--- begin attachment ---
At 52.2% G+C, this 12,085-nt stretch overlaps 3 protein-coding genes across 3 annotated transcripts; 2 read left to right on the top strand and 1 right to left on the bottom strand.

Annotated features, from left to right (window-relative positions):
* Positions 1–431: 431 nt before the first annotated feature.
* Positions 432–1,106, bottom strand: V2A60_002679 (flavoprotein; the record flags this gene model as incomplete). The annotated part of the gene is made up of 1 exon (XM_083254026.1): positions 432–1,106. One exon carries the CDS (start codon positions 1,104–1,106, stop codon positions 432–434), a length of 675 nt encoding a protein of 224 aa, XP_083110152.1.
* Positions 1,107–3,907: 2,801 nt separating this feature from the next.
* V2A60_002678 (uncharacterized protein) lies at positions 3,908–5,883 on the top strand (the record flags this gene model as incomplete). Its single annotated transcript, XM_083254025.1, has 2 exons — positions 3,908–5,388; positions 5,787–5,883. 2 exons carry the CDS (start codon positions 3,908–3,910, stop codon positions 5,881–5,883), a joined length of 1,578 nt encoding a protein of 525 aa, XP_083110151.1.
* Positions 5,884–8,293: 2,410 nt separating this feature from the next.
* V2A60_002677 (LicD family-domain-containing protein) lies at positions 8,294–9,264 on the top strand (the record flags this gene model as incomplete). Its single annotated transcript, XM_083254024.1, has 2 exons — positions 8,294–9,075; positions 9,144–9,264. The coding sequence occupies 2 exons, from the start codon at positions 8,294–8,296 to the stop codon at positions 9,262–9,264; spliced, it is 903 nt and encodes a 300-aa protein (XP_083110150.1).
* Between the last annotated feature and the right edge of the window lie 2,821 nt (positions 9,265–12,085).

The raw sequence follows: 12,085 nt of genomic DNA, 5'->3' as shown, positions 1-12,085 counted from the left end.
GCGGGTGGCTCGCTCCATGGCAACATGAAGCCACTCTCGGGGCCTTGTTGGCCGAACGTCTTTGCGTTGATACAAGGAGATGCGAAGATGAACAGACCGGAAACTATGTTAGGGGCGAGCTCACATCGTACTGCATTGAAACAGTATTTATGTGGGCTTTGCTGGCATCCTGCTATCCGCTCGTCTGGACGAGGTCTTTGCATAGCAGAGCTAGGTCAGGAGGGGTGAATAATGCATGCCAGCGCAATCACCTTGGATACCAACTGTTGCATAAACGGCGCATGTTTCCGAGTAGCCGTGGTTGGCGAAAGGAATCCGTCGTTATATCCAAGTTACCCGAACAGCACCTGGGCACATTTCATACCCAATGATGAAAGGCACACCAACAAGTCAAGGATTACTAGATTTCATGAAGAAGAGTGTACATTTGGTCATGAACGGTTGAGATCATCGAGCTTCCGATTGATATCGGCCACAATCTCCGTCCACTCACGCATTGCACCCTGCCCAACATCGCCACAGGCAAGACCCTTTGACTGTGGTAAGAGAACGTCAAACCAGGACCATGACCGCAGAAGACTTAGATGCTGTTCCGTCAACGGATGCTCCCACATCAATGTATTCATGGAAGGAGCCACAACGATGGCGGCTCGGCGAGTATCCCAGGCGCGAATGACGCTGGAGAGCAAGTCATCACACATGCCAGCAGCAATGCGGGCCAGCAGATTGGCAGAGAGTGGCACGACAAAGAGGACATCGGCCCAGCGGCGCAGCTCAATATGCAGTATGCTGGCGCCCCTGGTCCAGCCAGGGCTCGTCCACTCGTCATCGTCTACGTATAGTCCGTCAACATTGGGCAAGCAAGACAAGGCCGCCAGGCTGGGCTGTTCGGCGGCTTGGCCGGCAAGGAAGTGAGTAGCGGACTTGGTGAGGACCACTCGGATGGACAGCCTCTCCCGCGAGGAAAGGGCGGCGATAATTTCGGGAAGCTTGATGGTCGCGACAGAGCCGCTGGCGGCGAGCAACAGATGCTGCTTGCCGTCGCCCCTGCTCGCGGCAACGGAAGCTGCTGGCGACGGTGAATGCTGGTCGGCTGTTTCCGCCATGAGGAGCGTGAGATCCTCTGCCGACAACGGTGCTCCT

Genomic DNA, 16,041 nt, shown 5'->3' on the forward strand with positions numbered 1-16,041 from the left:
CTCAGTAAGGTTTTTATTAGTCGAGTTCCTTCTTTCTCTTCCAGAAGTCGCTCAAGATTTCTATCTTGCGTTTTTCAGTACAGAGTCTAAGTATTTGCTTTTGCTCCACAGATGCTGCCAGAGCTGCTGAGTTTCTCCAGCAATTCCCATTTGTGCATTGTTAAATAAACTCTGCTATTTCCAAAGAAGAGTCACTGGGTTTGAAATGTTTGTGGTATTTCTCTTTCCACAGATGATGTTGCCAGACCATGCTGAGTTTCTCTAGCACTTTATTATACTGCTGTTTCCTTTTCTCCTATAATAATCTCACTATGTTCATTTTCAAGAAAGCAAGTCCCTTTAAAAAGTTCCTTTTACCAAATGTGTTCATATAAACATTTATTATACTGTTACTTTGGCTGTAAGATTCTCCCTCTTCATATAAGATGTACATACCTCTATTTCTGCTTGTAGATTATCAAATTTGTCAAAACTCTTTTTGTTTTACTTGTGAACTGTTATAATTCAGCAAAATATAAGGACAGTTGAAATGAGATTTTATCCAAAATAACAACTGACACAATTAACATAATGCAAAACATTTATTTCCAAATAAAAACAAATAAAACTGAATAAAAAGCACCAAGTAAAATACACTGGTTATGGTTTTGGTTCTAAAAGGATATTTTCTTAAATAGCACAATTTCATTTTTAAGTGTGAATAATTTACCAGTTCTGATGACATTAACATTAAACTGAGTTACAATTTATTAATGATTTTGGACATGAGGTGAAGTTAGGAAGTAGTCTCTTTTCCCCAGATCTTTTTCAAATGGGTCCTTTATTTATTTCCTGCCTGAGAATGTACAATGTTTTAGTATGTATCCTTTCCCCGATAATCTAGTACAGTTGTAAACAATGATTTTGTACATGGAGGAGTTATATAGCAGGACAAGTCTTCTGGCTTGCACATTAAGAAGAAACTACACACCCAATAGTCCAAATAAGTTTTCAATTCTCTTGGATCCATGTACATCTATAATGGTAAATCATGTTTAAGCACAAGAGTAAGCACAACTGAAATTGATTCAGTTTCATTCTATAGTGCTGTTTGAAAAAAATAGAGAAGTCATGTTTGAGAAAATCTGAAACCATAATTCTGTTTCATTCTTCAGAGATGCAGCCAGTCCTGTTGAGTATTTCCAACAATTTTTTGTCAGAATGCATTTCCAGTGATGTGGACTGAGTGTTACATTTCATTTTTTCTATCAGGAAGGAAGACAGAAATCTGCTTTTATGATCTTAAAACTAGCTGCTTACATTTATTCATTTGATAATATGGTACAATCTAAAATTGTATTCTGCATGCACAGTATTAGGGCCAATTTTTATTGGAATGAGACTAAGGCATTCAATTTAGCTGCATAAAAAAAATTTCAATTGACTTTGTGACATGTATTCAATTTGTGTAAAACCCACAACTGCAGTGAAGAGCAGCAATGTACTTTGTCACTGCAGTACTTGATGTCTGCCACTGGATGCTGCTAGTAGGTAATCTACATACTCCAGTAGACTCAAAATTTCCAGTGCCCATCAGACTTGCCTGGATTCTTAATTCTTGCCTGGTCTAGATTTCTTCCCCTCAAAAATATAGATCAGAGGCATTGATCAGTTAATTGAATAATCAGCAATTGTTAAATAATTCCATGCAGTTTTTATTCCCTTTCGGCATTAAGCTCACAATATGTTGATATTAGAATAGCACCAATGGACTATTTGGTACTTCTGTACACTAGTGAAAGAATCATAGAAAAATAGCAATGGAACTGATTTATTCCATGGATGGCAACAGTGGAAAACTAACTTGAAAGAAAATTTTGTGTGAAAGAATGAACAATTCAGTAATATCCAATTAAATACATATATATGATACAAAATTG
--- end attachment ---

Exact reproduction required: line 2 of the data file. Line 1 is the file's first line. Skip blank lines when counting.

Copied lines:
Annotated features, from left to right (window-relative positions):